No End Review
After the unexpected death of her husband Antek - a lawyer willing to take on "political" cases during Martial Law in Poland in 1982 – Ulla (Grazyna Szapolowski) agrees to help a young woman by finding a new lawyer to defend her husband’s case. Her husband is accused of organising illegal strike action – a political activity that could be judged very harshly by the Communist authorities. However, Ulla receives mysterious messages suggesting that the lawyer she has chosen might not be the best man for the case. She believes the messages are being left by her dead husband.
No End is not an easy film to watch or follow. Even as far as Kieslowski films go, this one has a great deal of different levels and themes all working at the same time and a particularly bleak and oppressive atmosphere. The principal theme of the film is freedom, but typically for Kieslowski, much like his treatment of the same subject in Three Colours: Blue, he tackles the subject from a unexpected angle. Similar to Juliette Binoche’s character in Blue, Ulla is trying to come to terms with the sudden and unexpected death of her husband, having to consider their relationship in a new way since his death. She is also trying to come to terms with her own sexuality after his death and some painful realisations about their relationship. Added to this is the political element. For the political prisoner freedom does not mean being released from arrest or prison, freedom means standing up for your beliefs. Paradoxically and in typically Kieslowskian fashion, freedom in this case may even mean going to prison rather than compromising one’s freedom of speech and beliefs. As usual, the answers are not easy and nothing is clear-cut.
Added to the above two themes of death and freedom, Kieslowski also throws in elements that he would explore in other films – chance, co-incidences, fate - mixing them all together in a similar manner to his later film La Double Vie de Véronique. Like that film, it's a lot to take on and a lot for the viewer to take in. The over-riding theme is clear, but the connections between the disparate elements aren’t immediately obvious and I think the film suffers from this lack of focus. Here all the director’s ideas seem to be competing for space and none of them make the necessary impact and there is not the same unity of theme and purpose that Kieslowski would bring to later films.
There are large amounts of compression artefacts and macro blocking evident in backgrounds throughout the whole film on this Artificial Eye release. How annoying these are will depend on individual set-ups, but they were quite visible if not overly distracting on a 32" widescreen television. If you have a larger screen than this, this could be a bit of a problem. It’s a pity, because otherwise the picture quality is excellent – beautifully balanced colours and tones, a clear image that is only slightly soft, but superbly detailed. There is a faint green tint to the colour - I'm not sure of this is how the film is meant to look, but it certainly doesn't overly affect either the tone of the film or the colour schemes. There are a few minor marks and scratches, but for the most part the print is free from any kind of damage.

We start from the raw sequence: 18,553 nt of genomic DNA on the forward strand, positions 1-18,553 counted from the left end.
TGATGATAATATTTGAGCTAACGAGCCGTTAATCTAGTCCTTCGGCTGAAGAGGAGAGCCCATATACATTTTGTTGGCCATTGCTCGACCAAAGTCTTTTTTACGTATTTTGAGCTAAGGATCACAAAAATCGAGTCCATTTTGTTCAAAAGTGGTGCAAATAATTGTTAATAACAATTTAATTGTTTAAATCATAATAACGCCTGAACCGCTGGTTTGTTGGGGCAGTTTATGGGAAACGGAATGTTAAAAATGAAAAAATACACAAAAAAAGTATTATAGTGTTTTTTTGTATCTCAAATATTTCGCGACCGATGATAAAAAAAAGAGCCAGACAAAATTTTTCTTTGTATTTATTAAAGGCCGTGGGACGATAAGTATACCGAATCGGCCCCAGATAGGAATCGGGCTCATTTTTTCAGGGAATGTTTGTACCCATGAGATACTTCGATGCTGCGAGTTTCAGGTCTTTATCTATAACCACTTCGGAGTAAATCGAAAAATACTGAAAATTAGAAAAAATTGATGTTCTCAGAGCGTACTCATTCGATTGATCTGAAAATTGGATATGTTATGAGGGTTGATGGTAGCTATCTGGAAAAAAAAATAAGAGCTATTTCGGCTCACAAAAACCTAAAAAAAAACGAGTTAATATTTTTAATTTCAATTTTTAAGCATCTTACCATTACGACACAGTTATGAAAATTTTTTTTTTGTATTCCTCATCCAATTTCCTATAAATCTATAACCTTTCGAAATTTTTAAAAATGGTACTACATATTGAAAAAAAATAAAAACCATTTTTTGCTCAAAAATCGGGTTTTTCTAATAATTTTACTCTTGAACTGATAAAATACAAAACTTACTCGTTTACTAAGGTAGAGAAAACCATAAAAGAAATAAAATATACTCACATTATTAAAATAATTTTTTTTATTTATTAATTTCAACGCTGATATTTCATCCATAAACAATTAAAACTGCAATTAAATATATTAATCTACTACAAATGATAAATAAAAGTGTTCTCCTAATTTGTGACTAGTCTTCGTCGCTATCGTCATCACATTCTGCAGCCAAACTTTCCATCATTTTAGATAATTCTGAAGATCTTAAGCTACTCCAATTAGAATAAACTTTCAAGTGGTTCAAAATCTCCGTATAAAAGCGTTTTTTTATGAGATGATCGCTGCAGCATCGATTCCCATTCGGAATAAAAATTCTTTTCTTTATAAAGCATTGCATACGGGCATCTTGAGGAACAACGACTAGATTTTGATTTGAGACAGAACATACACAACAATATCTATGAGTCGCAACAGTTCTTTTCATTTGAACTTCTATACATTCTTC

The sound is quite adequate, retaining the original Polish mono soundtrack in Dolby Digital 2.0. The sound is clear and there is very little in the way of background noise. The film marks the beginning of Kieslowski’s partnership with composer Zbigniew Preisner, who contributes an effectively haunting score that deepens the mood of the film to an almost pitch-black level of bleakness.
Grazyna Szapolowski Interview (5:41)
Grazyna Szapolowski (who also played Magda in Kieslowski’s A Short Film About Love) talks about how difficult it was for her to film some of the quite graphic erotic scenes in the film. She believes the film has aged well now that it has been removed from the political events of the time it was made, as the film was never meant to be a political statement. She speaks well about Kieslowski’s fusion of ideas and technique.
Jacek Petrycki Interview (27:18)
Cinematographer Petrycki provides a lot of background information on Kieslowski’s film-student days and his almost god-like status even back then. The majority of the interview discusses Kieslowski’s pioneering documentary work which Petrycki was involved with, as well as the two films they worked on together, Camera Buff and No End.
The Office (5:32)
One of Kieslowski’s early student films while at Polish Film and Television School is included here. The Office is another documentary on petty government officials, in this case set in a Polish social security office. The film was made in 1966, black and white, 1:33:1 aspect ratio. Quality is good.
A full filmography is provided, covering Kieslowski’s short films, documentaries, TV work and feature films.
No End is not easy viewing. It features many of the dark, meditative themes of A Short Film About Killing, La Double Vie de Véronique and Three Colours: Blue, and although it doesn’t blend the different storylines and themes as successfully as those films, it is none the less a fascinating film from one of the masters of 20th Century cinema, well-presented on a good quality DVD.